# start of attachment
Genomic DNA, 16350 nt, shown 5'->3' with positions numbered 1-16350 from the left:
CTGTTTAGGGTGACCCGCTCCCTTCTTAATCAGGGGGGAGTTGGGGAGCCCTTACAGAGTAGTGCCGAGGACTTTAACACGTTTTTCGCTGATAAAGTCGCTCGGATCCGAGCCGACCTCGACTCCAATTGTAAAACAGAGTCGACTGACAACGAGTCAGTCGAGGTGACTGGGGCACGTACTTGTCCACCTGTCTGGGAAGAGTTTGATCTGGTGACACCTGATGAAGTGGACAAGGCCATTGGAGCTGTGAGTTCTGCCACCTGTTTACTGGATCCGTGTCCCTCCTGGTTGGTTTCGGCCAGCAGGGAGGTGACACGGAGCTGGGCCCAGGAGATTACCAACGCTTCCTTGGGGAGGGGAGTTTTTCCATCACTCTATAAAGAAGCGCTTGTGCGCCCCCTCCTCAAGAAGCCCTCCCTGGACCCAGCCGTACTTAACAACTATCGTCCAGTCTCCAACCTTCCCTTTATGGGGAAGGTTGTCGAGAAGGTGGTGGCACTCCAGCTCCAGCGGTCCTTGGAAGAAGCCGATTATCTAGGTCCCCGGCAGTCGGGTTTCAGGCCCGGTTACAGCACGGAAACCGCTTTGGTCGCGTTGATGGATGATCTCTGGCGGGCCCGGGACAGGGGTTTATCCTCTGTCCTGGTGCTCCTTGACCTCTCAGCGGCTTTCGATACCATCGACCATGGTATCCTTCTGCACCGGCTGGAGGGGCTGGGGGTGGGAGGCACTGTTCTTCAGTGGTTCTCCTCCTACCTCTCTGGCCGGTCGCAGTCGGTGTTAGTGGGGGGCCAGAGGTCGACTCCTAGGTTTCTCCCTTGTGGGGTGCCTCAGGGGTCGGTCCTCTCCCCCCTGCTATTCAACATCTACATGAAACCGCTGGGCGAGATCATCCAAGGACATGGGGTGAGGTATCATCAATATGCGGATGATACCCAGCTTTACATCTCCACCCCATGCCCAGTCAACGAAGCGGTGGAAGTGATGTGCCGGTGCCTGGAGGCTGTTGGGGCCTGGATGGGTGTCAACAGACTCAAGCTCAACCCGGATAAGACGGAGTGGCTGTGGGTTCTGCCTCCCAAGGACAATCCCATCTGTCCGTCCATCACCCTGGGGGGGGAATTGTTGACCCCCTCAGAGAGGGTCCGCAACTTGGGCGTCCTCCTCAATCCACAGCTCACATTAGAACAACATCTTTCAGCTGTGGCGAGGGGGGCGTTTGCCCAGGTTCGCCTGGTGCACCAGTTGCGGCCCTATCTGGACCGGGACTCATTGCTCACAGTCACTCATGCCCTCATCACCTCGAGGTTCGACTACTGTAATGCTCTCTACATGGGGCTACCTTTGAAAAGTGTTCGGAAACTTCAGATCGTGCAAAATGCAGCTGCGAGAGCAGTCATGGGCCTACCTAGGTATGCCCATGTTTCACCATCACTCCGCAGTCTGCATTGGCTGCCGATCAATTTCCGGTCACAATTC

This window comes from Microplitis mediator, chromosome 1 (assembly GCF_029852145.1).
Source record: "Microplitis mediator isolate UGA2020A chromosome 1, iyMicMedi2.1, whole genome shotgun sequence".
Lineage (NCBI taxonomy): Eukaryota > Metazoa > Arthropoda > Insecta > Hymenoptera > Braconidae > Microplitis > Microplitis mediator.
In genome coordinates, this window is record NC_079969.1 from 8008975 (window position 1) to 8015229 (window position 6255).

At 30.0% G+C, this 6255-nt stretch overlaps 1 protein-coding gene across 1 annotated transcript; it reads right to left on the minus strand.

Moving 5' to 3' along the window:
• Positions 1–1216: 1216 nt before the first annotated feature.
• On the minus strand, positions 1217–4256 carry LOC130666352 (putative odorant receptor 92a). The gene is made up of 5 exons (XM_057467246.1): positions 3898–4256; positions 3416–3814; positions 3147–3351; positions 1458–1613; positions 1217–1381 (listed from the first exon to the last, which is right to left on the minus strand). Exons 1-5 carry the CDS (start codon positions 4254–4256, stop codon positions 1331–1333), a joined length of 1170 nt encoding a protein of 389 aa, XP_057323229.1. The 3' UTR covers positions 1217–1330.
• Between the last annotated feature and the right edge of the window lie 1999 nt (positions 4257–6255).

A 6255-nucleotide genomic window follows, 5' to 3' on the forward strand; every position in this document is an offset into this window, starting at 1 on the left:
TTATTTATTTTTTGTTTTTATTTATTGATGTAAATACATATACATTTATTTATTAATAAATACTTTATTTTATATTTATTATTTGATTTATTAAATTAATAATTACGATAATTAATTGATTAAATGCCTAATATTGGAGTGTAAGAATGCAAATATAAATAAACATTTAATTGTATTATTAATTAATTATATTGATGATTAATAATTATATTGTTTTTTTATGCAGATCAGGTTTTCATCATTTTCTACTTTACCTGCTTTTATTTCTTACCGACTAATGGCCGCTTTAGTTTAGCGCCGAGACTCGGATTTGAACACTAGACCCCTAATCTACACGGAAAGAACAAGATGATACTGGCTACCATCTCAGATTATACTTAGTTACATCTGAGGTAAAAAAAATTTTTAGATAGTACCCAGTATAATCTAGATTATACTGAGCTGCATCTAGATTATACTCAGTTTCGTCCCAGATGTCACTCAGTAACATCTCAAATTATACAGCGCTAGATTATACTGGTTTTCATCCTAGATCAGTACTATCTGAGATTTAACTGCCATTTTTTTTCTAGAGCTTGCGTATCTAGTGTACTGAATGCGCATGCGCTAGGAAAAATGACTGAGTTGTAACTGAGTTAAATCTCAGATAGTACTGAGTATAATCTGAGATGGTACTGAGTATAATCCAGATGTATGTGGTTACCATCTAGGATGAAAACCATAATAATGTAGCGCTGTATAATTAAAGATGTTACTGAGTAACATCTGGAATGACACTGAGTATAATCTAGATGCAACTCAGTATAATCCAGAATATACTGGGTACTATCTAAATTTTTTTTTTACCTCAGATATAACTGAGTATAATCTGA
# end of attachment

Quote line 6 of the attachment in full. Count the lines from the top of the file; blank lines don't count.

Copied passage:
In genome coordinates, this window is record NC_079969.1 from 8008975 (window position 1) to 8015229 (window position 6255).